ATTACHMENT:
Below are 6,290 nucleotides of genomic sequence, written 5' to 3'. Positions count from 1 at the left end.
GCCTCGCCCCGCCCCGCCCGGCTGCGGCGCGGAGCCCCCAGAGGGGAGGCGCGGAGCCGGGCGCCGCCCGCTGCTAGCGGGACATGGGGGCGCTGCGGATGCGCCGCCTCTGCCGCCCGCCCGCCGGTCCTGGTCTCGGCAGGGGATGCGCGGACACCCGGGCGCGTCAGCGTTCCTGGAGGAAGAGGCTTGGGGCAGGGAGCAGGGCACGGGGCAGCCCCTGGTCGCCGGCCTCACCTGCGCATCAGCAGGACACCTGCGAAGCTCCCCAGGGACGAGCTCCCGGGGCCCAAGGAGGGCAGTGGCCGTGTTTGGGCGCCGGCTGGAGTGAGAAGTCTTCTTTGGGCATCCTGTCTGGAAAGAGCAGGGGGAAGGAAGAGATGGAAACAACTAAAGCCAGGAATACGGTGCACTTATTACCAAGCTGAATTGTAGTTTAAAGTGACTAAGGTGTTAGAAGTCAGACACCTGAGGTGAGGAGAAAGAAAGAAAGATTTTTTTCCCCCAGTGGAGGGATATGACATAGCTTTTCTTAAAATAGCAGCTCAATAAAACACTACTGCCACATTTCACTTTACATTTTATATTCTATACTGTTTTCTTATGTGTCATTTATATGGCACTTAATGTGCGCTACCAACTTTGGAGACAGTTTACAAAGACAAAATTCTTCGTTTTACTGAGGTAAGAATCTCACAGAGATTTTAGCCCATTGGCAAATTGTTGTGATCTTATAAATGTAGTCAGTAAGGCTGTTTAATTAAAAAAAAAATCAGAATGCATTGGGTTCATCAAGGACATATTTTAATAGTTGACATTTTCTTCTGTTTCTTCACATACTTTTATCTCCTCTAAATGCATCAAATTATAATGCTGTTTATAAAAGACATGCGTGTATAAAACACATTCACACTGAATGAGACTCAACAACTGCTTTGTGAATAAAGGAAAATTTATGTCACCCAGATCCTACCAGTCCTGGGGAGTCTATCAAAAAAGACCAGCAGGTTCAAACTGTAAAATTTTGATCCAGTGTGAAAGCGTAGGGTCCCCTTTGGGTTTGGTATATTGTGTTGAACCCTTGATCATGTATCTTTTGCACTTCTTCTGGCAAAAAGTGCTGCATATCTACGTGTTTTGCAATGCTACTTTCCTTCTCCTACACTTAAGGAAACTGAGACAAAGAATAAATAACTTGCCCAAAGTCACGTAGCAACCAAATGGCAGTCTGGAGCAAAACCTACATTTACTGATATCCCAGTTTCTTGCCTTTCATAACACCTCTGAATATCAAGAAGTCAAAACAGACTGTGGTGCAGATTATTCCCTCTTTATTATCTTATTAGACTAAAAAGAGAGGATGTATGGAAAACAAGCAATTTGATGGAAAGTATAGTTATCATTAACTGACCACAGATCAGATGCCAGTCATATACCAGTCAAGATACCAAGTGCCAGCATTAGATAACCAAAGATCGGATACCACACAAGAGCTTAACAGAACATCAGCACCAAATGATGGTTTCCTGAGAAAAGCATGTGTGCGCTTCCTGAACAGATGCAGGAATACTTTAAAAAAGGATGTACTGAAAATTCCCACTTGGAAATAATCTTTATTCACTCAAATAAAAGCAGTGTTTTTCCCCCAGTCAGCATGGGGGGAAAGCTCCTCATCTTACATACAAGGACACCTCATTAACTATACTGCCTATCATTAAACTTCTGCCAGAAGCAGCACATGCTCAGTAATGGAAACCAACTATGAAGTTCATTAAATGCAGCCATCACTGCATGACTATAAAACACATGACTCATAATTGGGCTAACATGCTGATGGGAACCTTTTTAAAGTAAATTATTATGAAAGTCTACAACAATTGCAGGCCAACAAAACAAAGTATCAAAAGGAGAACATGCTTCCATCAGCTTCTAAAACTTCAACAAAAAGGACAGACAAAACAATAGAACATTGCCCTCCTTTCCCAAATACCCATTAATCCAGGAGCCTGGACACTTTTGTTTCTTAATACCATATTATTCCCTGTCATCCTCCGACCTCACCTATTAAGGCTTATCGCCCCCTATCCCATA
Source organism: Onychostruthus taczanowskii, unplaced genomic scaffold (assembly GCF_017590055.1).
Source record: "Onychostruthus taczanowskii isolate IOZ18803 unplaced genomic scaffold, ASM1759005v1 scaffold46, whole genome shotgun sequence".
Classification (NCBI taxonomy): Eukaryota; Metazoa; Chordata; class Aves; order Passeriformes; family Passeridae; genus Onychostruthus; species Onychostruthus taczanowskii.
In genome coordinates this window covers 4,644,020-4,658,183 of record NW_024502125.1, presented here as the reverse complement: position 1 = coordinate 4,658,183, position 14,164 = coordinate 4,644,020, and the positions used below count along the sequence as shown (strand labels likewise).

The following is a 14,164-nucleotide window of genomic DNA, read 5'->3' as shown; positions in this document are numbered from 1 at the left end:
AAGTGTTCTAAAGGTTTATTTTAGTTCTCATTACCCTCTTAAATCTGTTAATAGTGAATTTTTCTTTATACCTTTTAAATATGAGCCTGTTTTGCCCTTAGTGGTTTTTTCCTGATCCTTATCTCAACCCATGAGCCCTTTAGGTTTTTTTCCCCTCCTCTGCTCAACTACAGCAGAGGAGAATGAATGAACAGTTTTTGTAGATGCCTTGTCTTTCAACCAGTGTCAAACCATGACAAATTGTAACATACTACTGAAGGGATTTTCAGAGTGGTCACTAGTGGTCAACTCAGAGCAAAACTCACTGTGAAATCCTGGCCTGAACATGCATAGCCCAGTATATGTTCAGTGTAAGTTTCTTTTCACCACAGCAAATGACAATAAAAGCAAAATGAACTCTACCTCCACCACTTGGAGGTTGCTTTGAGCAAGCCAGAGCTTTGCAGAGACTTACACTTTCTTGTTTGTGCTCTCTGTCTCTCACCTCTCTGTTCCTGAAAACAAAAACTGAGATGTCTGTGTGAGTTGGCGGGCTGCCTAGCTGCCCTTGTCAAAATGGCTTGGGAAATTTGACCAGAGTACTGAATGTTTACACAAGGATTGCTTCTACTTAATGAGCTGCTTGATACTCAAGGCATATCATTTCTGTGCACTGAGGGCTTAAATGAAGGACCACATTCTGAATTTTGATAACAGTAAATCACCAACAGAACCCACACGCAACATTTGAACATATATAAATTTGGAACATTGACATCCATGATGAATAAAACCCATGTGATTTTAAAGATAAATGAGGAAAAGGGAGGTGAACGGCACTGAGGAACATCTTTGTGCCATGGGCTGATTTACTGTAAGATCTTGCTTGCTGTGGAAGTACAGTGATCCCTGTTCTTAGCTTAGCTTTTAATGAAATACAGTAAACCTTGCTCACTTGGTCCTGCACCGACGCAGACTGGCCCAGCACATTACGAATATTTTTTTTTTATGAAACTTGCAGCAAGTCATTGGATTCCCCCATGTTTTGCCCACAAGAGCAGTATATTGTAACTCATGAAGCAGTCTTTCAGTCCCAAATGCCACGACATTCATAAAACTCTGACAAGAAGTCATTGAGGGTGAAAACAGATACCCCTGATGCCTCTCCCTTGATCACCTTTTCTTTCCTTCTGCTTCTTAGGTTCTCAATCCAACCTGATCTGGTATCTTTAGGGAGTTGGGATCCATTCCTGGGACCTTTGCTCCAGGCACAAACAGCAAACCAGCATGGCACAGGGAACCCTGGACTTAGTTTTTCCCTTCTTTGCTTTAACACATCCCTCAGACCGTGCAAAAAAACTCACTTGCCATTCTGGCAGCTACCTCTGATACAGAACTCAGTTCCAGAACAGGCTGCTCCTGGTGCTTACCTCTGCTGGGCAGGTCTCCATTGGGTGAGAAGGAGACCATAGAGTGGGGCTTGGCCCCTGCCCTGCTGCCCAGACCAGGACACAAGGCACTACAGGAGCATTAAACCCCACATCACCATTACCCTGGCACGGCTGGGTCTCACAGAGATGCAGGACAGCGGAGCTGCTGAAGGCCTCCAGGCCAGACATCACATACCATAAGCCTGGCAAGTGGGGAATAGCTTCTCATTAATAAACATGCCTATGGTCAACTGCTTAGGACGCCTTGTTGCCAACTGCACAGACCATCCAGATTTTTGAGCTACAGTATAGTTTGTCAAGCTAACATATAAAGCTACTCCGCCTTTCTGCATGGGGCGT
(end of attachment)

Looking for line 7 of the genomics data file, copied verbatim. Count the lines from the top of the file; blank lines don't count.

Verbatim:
The following is a 14,164-nucleotide window of genomic DNA, read 5'->3' as shown; positions in this document are numbered from 1 at the left end: